My fascination with Japan began in San Diego, California, in 1964. My parents and I had moved there in 1956. Over the next ten years, I graduated high school, went to junior college, and started playing music. It began with garage bands and playing for high school dances. Some of my first professional gigs were at San Diego’s Naval Base, playing for the Officers, in a faded second hand ‘off white’ dinner jacket. Then came my first official night club gig—a Japanese restaurant named Miyakos. We played light jazz standards and even accompanied a singing Geisha with tunes like Sukiyaki, China Night etc.  I remember pilfering almond cookies, and taking home big empty sake bottles to put on top of my old piano, filled with coloured water.  

I was mesmerized by the whole Japanese atmosphere and culture.   

Fast forward to 1989. While working at Victoria’s Seacoast Sound, where we produced jingles, albums, soundtracks etc., I was commissioned by the Earthday Foundation of Canada to compose a theme-song for the upcoming 20 year anniversary of Earthday in 1990.  The result was ‘Mother Earth’, which was recorded in English and French, broadcast nationally, made into a video which played on Much Music, and became Canada’s official Earthday song for a time.   

The song ended up on a Seacoast demo reel, and made its way to Mr. Masaru Nishiyama, a head producer at FM Osaka. He loved the song, and would eventually fly me to Japan to perform it live on a Japanese environmental radio special which also included Sting, Paul Simon, Paul McCartney, the Stones, Dick Lee, and others.  He introduced me to Michael Martin, an American living in Japan, who would become my manager.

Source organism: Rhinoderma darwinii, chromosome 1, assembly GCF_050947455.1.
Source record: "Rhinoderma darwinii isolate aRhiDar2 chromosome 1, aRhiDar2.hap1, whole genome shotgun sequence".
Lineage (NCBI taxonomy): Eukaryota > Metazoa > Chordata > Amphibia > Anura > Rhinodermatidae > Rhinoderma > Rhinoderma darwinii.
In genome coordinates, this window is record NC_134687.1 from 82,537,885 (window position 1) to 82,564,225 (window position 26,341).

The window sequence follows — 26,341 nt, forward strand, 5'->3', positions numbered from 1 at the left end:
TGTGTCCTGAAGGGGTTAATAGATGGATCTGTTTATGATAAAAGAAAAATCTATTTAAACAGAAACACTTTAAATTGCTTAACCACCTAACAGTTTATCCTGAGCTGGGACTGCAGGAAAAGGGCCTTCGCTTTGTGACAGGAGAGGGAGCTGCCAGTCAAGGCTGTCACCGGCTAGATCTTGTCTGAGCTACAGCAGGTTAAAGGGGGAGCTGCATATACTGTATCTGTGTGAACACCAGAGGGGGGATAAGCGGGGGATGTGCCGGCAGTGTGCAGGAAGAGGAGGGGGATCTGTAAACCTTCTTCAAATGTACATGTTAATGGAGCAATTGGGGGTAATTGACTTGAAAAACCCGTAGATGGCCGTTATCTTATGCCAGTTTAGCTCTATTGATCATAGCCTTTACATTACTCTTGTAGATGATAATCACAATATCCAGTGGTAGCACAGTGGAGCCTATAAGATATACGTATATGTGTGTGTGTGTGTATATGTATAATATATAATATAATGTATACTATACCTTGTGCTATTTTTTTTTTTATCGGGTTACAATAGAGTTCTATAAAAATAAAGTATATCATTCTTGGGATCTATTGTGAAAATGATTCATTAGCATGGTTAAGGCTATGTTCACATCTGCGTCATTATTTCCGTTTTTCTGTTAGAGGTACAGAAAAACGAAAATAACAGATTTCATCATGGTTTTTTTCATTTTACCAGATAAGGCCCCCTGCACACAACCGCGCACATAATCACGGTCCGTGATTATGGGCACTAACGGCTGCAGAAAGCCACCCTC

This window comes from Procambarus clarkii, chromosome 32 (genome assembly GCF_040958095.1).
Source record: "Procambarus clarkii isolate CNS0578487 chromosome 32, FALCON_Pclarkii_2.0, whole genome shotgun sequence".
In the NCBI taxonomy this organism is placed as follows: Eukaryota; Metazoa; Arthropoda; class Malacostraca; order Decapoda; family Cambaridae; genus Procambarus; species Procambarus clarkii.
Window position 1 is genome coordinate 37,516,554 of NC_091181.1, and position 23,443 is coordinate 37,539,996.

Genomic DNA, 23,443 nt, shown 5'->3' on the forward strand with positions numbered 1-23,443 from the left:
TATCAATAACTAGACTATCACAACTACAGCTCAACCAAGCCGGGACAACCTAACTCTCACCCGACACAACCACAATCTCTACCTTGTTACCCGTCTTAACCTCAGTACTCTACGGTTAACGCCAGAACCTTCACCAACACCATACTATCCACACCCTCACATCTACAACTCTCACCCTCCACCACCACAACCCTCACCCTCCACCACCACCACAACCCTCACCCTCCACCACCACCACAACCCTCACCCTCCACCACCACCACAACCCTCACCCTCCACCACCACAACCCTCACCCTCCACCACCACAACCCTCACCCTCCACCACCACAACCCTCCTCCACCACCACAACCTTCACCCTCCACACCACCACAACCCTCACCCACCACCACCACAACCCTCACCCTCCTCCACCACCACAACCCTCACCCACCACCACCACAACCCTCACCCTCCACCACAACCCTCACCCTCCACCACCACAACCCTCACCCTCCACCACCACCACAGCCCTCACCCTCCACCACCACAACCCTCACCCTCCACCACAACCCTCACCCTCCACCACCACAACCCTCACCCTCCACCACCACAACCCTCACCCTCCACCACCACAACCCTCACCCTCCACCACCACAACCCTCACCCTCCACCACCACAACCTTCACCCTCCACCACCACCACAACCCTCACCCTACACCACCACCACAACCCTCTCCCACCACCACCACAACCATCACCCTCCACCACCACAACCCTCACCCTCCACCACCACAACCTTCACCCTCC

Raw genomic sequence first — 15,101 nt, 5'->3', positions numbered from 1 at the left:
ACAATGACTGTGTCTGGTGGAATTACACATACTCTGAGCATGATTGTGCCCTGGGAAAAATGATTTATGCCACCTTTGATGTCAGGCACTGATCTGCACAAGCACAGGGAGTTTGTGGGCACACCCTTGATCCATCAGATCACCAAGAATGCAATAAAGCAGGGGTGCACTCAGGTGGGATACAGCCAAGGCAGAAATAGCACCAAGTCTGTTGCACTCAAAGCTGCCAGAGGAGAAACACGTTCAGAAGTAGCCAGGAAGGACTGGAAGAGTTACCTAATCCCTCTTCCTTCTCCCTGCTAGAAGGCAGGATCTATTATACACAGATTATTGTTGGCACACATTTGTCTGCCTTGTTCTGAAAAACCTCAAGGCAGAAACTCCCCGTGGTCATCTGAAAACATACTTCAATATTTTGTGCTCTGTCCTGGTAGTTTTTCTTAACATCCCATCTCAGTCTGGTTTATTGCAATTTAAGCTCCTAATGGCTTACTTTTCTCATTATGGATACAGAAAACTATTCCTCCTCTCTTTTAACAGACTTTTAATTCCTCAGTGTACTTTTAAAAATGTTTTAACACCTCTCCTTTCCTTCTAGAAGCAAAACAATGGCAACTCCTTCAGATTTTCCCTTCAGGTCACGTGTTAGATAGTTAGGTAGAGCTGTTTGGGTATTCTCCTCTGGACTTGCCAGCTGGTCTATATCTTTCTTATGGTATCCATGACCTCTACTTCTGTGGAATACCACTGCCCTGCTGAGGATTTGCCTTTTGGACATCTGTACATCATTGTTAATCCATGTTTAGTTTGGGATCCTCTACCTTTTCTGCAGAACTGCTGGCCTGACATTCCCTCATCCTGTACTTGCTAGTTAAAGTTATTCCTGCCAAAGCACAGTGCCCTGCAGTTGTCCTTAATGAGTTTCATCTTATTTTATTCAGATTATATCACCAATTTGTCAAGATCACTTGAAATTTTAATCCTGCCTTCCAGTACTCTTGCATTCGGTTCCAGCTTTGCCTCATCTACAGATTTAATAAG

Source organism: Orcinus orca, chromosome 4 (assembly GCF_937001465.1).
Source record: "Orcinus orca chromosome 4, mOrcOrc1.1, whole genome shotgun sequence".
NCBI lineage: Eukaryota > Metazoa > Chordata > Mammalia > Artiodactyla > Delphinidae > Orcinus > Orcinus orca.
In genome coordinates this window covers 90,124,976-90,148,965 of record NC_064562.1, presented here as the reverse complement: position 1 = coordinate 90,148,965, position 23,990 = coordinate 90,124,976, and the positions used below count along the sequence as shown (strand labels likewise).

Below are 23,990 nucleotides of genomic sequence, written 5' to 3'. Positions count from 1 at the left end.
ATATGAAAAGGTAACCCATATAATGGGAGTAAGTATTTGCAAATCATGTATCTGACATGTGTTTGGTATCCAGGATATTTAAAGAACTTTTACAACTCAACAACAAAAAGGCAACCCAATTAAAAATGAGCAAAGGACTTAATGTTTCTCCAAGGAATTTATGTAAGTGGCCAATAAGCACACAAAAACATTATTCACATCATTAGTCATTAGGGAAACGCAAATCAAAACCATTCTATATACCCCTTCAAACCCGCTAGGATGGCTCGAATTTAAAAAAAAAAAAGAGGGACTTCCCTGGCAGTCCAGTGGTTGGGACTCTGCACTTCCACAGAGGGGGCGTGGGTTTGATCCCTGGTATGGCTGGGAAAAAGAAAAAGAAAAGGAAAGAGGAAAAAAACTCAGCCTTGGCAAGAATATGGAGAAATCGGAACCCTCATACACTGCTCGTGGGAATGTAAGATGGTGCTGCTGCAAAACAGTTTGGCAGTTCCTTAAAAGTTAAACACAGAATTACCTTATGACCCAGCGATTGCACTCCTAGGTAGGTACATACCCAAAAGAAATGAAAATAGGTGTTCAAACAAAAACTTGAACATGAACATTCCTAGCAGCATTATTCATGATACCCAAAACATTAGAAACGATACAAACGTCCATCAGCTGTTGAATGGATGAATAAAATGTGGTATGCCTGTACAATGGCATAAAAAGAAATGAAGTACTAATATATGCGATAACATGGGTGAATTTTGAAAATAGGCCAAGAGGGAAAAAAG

Through Michael, I would end up writing songs and producing vocals for a number of artists, including Peabo Bryson, Christina Aguilera, Wendy Moten, Lalah and Kenya Hathaway, Brenda Russell, Debbie Gibson, and Japanese artists like Keizo Nakanishi, Toshinori Yonekura, Anli, Yasushi Nakanishi, Kiyomi Suzuki, Nadia Gifford, and others.  

Over the next few years, I made several trips to Japan for various studio projects, and eventually a 4-month 36-show concert tour with Keizo’s all-star Japanese band. (They were really good!).   

I was signed to Polydor Records of Japan in 1991 and recorded my first solo album ‘Power in Our Hands’ in 1992. I still stay in touch with Keizo and some of my former Japanese band mates.  I still miss them very much, as they were beautiful spirits and incredible musicians. I felt very much at home in Japan.  It felt familiar, almost like I’d been there before.  As an 18-year old kid, playing piano in Miyakos Restaurant, little did I realize what a huge role Japan would play in my future.  

Domo Arigato Gozaimus.